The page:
How the trade market is shaping up for Zach LaVine, Lauri Markkanen

Trade season is upon the NBA, though there don't appear to be many imminent transactions bubbling across the league. But Friday does mark the day when players who signed contracts as free agents the previous summer become eligible to be dealt — which includes 81 players for this 2023-24 campaign. Saturday might mark an even more consequential point on the NBA calendar, the deadline for a team to trade for someone signed during this past free agency and still be able to reaggregate that player into another deal before the Feb. 8 buzzer.

That was a key benefit, for example, in the Philadelphia 76ers’ return for sending James Harden to his desired destination with the Clippers. If the Sixers decide to spend some of the draft ammunition they netted from Los Angeles and target a third star to pair with Joel Embiid and Tyrese Maxey, they will have to include outgoing salary such as the contract of Marcus Morris Sr., whom Philadelphia will be eligible to flip because they acquired him, plus Nicolas Batum, Robert Covington and K.J. Martin, on Nov. 1.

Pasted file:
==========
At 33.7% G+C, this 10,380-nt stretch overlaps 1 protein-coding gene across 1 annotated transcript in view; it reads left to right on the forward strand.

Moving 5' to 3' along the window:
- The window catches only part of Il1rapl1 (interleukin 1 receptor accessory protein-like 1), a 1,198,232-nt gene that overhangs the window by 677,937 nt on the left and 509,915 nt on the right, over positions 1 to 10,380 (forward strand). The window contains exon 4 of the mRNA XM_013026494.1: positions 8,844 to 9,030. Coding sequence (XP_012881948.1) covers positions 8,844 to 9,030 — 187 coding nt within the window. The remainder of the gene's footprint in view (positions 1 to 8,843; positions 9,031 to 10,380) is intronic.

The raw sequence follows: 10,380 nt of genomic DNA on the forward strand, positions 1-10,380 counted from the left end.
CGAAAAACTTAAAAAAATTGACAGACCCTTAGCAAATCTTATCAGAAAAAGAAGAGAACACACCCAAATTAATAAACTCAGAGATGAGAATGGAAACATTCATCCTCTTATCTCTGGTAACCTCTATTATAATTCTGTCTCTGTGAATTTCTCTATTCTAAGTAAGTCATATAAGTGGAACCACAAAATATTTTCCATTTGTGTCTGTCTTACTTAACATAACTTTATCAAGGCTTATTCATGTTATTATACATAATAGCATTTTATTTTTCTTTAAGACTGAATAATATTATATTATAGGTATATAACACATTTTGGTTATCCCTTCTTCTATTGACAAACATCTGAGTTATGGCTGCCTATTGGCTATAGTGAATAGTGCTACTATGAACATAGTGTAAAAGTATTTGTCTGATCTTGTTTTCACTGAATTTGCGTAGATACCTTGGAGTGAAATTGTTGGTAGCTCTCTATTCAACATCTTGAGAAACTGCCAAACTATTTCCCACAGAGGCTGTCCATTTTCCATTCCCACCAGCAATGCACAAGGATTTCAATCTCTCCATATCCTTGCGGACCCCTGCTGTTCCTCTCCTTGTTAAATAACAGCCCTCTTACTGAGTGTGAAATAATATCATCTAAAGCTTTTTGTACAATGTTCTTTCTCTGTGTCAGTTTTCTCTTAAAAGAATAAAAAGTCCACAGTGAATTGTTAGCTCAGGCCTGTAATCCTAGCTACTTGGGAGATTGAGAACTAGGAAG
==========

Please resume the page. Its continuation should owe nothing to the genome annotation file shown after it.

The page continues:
Alas, the Sixers are not expected to pursue any significant roster changes until much closer to February’s trade deadline, league sources told Yahoo Sports, no matter how often Philadelphia and the Los Angeles Lakers get linked to Chicago Bulls guard Zach LaVine. It remains difficult to parse through the rumor mill and whispers among pro personnel scouts to find legitimate suitors who are actively pursuing LaVine’s services, with four years and roughly $180 million owed, including the rest of this season. LaVine’s recent absence due to right foot soreness, which is expected to keep him sidelined for the better part of a month, has added further credence to fears of his injury history, not to mention the curious fact that Chicago won its first four games with LaVine out of the lineup before dropping its past two.